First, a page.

Apple MacBook Pro 2012 with Retina display review

With 5.1 million pixels on the 15.4in display, the latest Intel Ivy Bridge processors and up to 768GB of SSD storage, Apple has raised the bar for laptops.


Apple has transplanted its Retina display concept from the iPad to the MacBook Pro range with outstanding results. Just as the iPad's Retina display left every other tablet trailing in its wake, the MacBook Pro promises to do the same to every other laptop on the planet.

Squeezing a massive 2,880 x 1,800 resolution into a 15.4in IPS panel, Apple has produced a technological marvel with the MacBook Pro. We would go so far as to say it comes with the most refined, colour-accurate display you'll find on any laptop, at any price.

Perfect pixels


iPhone 4S

Apple MacBook Pro - Retina display

Technically, it's near faultless. The IPS panel's LED backlighting delivers a maximum brightness of 333cd/m2, and the contrast ratio of 1,023:1 is exemplary. Apple's decision to factory calibrate its displays makes all the difference, too. Put to the test with our X-Rite i1Display Pro colorimeter and basICColor's display 5 software, the display achieved an average Delta E of 1.4 and a maximum deviation of 3.4 in OS X simply superb colour accuracy.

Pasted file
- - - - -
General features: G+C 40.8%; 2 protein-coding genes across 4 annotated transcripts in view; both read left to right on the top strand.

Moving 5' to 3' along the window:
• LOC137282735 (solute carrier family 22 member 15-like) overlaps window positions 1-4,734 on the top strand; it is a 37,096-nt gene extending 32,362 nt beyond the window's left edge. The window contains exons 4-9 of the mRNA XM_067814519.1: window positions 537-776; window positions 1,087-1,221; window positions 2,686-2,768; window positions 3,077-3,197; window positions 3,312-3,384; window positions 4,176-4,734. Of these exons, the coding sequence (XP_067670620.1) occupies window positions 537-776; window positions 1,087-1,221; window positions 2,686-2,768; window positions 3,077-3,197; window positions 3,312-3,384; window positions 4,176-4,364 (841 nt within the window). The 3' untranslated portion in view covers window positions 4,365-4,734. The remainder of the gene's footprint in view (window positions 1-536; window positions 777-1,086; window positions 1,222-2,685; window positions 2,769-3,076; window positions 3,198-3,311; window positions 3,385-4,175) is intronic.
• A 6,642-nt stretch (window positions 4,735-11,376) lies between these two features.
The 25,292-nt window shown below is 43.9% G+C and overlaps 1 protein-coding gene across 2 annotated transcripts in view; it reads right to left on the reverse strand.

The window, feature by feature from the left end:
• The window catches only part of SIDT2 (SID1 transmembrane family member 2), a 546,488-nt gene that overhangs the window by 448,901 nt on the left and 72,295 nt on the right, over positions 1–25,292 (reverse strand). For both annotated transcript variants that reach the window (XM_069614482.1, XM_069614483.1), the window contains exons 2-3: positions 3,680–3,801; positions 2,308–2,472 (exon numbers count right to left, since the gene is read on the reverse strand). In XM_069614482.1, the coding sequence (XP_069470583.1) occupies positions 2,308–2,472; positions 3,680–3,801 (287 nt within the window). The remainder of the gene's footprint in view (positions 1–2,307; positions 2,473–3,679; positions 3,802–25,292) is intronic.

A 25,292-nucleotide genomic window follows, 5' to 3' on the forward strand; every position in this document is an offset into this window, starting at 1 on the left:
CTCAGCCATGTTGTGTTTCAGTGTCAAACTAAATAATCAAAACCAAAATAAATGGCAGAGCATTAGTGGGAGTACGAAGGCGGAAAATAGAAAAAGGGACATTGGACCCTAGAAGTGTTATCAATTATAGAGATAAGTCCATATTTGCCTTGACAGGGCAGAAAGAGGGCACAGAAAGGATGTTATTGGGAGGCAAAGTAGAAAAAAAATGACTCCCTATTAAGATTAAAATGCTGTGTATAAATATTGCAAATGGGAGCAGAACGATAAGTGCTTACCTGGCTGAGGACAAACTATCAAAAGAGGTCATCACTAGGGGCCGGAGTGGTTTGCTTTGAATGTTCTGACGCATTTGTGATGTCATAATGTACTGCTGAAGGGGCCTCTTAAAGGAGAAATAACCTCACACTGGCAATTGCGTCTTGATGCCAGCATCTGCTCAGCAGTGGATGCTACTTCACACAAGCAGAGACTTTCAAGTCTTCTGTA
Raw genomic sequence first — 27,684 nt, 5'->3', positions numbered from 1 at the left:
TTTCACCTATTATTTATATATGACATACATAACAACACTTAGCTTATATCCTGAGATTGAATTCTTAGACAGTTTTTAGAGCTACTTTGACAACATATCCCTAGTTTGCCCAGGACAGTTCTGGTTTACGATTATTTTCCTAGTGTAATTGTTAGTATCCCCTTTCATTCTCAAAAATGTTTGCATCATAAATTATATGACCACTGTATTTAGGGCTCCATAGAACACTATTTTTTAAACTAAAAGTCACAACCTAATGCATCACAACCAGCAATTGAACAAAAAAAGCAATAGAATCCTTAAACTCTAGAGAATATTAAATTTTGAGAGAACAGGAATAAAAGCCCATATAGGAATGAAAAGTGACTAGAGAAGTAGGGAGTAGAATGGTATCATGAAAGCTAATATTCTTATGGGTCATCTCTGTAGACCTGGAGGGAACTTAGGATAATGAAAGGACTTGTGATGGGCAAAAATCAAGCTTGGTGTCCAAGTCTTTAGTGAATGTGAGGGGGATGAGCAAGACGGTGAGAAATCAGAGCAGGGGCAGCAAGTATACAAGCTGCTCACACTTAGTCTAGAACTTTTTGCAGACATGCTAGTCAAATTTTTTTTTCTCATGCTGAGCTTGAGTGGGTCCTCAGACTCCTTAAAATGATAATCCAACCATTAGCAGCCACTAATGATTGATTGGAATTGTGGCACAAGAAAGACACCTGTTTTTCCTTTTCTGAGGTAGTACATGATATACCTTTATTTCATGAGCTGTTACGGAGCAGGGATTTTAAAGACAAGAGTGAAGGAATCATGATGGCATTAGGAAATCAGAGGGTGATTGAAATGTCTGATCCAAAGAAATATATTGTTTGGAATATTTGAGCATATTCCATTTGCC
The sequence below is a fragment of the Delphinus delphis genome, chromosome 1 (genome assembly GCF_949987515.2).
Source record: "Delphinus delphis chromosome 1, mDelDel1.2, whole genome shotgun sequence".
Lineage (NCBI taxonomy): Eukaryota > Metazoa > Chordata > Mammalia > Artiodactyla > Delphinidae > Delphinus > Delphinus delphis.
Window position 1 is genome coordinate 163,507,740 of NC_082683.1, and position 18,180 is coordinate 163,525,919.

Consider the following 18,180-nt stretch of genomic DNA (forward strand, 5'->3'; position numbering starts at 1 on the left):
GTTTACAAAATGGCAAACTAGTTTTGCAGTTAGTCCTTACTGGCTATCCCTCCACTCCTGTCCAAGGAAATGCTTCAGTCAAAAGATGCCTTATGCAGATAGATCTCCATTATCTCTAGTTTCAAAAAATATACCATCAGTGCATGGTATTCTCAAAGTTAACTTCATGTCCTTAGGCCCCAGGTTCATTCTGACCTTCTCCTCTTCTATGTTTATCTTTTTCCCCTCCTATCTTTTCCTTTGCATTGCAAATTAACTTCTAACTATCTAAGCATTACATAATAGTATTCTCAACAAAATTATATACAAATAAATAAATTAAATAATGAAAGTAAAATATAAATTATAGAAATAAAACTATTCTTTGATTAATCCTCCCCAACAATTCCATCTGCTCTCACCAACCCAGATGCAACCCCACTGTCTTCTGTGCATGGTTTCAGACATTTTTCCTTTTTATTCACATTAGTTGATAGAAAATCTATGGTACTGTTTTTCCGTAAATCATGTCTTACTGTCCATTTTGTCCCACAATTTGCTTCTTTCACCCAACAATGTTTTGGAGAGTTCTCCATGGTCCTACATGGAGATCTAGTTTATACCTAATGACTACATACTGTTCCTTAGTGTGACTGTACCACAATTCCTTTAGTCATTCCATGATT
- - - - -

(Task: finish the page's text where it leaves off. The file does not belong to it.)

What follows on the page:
However, there's more to the MacBook Pro's Retina display than mere pixels. While you'd imagine such a high resolution would make text painfully tiny, and shrink the toolbars and icons in applications to almost unusable proportions, Apple's solution is OS-wide scaling.

In the default mode, dubbed "Best for Retina", the MacBook Pro's desktop effectively mimics a 1,440 x 900 pixel display: text is large and legible, and the icons are all big enough to click without fiddling but it's still a 2,880 x 1,800 screen, and those extra pixels make all the difference.

Apple MacBook Pro with Retina display vs 11in MacBook Air

Fire up Safari and you're rewarded with fonts so sharp and finely delineated it's almost like viewing text on a printed page. In fact, text is so beautifully rendered it makes the low-resolution images on websites look in need of an upgrade. Apple's own website solves the issue by using higher-resolution images when the browser detects it's being viewed on a Retina display.

Applications are faced with a similar issue. Apple has already updated most of its iLife suite, Aperture and Final Cut Pro X, so they can take full advantage of the screen's high resolution for editing photos and HD video. Other developers, such as Adobe, are promising updates imminently.

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